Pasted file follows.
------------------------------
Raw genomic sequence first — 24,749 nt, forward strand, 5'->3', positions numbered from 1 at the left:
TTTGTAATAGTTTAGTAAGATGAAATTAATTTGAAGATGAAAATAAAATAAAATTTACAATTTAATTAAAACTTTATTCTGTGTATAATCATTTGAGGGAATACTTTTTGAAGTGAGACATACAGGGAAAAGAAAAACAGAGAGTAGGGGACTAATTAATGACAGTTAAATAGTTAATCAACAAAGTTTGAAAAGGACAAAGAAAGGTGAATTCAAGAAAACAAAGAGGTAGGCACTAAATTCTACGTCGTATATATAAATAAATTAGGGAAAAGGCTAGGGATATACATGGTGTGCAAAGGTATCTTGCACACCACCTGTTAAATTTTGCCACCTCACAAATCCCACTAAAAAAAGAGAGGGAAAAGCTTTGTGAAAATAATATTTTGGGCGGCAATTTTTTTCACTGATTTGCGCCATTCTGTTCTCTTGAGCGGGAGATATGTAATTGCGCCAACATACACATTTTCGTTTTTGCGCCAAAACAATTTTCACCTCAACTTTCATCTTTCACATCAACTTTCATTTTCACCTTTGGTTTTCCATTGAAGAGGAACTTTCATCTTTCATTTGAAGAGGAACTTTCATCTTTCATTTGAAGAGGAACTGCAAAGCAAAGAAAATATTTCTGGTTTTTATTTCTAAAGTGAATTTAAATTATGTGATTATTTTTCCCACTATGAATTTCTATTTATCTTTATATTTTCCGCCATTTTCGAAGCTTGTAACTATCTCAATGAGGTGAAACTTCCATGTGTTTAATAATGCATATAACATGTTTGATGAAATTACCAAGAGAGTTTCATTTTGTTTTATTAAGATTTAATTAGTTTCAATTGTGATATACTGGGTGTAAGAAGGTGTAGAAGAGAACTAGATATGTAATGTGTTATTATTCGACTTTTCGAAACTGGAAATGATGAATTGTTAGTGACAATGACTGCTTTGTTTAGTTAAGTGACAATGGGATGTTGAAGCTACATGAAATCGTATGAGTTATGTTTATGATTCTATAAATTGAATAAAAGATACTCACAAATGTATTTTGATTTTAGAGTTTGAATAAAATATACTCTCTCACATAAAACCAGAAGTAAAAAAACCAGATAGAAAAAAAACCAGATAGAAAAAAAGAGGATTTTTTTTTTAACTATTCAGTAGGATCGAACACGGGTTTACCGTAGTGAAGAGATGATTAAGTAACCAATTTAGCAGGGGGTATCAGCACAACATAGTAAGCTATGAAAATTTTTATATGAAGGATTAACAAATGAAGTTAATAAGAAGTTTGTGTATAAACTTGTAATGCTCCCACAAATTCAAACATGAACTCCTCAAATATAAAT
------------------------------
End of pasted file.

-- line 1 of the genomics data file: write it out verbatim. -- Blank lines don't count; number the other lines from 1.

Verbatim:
Raw genomic sequence first — 24,749 nt, forward strand, 5'->3', positions numbered from 1 at the left: